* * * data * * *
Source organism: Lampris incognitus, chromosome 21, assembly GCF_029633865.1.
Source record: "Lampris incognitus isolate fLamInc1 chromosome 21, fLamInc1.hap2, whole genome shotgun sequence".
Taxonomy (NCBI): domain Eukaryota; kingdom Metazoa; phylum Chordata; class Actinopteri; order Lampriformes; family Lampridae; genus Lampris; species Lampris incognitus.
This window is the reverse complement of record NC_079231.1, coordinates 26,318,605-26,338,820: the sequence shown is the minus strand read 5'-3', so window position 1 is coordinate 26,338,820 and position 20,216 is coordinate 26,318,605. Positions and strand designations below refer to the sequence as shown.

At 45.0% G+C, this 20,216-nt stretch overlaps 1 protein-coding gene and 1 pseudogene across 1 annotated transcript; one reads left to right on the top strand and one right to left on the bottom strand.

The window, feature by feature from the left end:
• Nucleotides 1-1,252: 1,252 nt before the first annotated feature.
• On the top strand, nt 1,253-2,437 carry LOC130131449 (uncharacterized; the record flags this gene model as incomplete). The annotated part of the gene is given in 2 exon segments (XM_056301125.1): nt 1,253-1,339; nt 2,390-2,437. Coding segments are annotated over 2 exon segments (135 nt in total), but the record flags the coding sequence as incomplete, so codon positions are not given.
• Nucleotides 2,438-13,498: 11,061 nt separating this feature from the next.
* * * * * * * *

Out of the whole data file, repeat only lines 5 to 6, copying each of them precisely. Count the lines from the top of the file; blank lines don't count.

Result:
At 45.0% G+C, this 20,216-nt stretch overlaps 1 protein-coding gene and 1 pseudogene across 1 annotated transcript; one reads left to right on the top strand and one right to left on the bottom strand.

The window, feature by feature from the left end: